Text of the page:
Ten long years had passed since I said “good-bye” to Mother and moved with my husband to California to minister in churches. Living in the same town as my mother had afforded us opportunities to travel together, enjoy craft fairs, shopping, and many other activities. After moving away, our home visits were too short and too few to afford outings and shopping trips.
I knew Mother was overjoyed at the news we were moving back to Missouri. She immediately began making plans for the two of us and was at our door, suitcase in hand, a few weeks after our move. Prior to our move, Mother had been living by herself and, as far as we knew, been doing well physically. However, she was not well. The first week with us, she became ill and was in ICU for several weeks. Her physician gave little hope that she would ever leave the hospital.
Practically overnight, my world turned upside down. The grandiose plans we girls had for fun outings was not to be. As she was released from the hospital, we immediately moved Mother into our home and I became her caregiver. Instead of loading the car for outings, we loaded her and her wheelchair for doctor and hospital appointments. My husband and I no longer made plans to be gone without making sure Mother had someone to care for her needs.
I knew nothing about caregiving. My children were adopted or foster children and at least ten years old when I became their mother. The first diapers I ever changed was my mothers as her illness progressed. At times I felt alone and helpless. I was providing care for the one who had cared for me all her life; the one I had gone to with questions; the one who seemed to know how to do everything. I did not know where to turn for help.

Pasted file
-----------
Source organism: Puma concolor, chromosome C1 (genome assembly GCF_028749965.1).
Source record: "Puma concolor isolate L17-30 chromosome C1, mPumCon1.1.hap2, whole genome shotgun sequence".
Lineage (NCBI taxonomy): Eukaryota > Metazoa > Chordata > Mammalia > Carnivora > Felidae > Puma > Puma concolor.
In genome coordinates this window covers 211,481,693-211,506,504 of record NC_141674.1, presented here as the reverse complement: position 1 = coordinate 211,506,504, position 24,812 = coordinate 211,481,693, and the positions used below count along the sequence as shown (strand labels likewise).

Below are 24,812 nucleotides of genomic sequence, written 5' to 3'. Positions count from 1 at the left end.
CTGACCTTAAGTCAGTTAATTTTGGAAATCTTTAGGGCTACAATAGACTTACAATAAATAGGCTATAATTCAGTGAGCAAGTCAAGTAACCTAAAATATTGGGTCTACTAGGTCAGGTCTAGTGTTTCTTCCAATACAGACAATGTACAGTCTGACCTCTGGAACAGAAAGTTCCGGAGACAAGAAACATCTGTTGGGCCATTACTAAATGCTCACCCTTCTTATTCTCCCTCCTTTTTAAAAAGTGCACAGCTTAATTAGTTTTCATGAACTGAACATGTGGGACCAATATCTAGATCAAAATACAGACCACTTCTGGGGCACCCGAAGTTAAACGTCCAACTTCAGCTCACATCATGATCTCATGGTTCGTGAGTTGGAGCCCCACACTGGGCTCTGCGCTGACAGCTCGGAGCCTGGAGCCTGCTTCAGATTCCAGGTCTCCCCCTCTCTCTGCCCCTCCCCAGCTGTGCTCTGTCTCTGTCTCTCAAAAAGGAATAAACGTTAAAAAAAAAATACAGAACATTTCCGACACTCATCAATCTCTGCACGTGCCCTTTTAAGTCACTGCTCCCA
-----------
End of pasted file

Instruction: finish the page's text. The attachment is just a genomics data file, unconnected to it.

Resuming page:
During this time, I felt God’s call to write a book about our journey. I knew less about writing and publishing a book than I did about caregiving. Nevertheless, I hurriedly scribbled notes on scrap pieces of paper, napkins, whatever was handy and tucked them away in a box.
For eight years I took care of my mother, daily learning something new about this journey. The day of Mother’s funeral, I knew it was time to get serious about writing the book. I typed all the journal pages and the little scribbled notes and printed them off. I literally cut and pasted (yes, with scissors and glue) until I formed chapters. With a lot of prayer support, I finally had My Mother My Child in hand.
The second edition of My Mother My Child is now complete with discussion guides at the end of each chapter. It’s the book I would like to have had on my journey. I am thankful for the opportunity to help and encourage others as I share the story of the years my mother also became my child.
Title: My Mother My Child
Genre: Non Fiction Self Help
Author: Susie Kinslow Adams
Publisher: Write By The Sea Press
Purchase on Amazon
About the Book
My Mother My Child is an easy-to-read heartfelt story of caregiving filled with practical helps and resources for every family. Thought-provoking questions at the end of each chapter are suitable for individual or group study.
About the Author
Susie Kinslow Adams is a wife, mother, and grandmother whose earliest memories are of caring for grandparents and offering hugs and hope to shy or struggling classmates. Her work alongside her husband in ministry has provided years of experience with groups and individuals from children to senior adults. Susie is a gifted author, writer, speaker and storyteller. She and her husband have a country home in the Ozarks and enjoy the wonders of nature.